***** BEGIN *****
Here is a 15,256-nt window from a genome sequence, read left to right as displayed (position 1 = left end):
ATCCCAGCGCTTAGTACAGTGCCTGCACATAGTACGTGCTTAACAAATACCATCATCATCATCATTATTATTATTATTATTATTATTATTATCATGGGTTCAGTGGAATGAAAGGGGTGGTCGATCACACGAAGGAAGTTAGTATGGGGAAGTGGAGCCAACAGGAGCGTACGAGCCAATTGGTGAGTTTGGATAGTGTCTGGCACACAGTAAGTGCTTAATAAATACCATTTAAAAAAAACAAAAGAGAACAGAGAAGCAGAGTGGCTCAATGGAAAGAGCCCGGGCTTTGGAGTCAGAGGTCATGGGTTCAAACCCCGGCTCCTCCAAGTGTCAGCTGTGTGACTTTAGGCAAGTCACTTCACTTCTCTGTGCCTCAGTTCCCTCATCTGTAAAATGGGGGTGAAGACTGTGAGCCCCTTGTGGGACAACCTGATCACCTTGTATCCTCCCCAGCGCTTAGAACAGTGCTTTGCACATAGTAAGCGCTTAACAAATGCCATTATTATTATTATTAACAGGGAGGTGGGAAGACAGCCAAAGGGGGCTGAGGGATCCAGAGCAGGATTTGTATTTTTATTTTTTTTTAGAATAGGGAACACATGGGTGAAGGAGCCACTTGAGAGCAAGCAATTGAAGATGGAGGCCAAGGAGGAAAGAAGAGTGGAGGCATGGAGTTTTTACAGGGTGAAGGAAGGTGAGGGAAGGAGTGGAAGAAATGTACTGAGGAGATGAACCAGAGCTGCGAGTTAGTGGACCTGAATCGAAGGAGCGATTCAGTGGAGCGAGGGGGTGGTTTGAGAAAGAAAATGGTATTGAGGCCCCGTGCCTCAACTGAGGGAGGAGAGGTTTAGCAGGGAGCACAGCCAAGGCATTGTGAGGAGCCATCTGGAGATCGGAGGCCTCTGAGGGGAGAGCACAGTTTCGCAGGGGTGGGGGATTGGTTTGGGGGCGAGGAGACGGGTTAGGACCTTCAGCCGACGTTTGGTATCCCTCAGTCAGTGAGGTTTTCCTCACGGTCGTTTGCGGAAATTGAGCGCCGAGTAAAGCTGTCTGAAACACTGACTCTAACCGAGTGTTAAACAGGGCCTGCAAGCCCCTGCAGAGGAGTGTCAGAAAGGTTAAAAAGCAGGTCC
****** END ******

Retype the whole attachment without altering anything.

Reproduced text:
Here is a 15,256-nt window from a genome sequence, read left to right as displayed (position 1 = left end):
ATCCCAGCGCTTAGTACAGTGCCTGCACATAGTACGTGCTTAACAAATACCATCATCATCATCATTATTATTATTATTATTATTATTATTATCATGGGTTCAGTGGAATGAAAGGGGTGGTCGATCACACGAAGGAAGTTAGTATGGGGAAGTGGAGCCAACAGGAGCGTACGAGCCAATTGGTGAGTTTGGATAGTGTCTGGCACACAGTAAGTGCTTAATAAATACCATTTAAAAAAAACAAAAGAGAACAGAGAAGCAGAGTGGCTCAATGGAAAGAGCCCGGGCTTTGGAGTCAGAGGTCATGGGTTCAAACCCCGGCTCCTCCAAGTGTCAGCTGTGTGACTTTAGGCAAGTCACTTCACTTCTCTGTGCCTCAGTTCCCTCATCTGTAAAATGGGGGTGAAGACTGTGAGCCCCTTGTGGGACAACCTGATCACCTTGTATCCTCCCCAGCGCTTAGAACAGTGCTTTGCACATAGTAAGCGCTTAACAAATGCCATTATTATTATTATTAACAGGGAGGTGGGAAGACAGCCAAAGGGGGCTGAGGGATCCAGAGCAGGATTTGTATTTTTATTTTTTTTTAGAATAGGGAACACATGGGTGAAGGAGCCACTTGAGAGCAAGCAATTGAAGATGGAGGCCAAGGAGGAAAGAAGAGTGGAGGCATGGAGTTTTTACAGGGTGAAGGAAGGTGAGGGAAGGAGTGGAAGAAATGTACTGAGGAGATGAACCAGAGCTGCGAGTTAGTGGACCTGAATCGAAGGAGCGATTCAGTGGAGCGAGGGGGTGGTTTGAGAAAGAAAATGGTATTGAGGCCCCGTGCCTCAACTGAGGGAGGAGAGGTTTAGCAGGGAGCACAGCCAAGGCATTGTGAGGAGCCATCTGGAGATCGGAGGCCTCTGAGGGGAGAGCACAGTTTCGCAGGGGTGGGGGATTGGTTTGGGGGCGAGGAGACGGGTTAGGACCTTCAGCCGACGTTTGGTATCCCTCAGTCAGTGAGGTTTTCCTCACGGTCGTTTGCGGAAATTGAGCGCCGAGTAAAGCTGTCTGAAACACTGACTCTAACCGAGTGTTAAACAGGGCCTGCAAGCCCCTGCAGAGGAGTGTCAGAAAGGTTAAAAAGCAGGTCC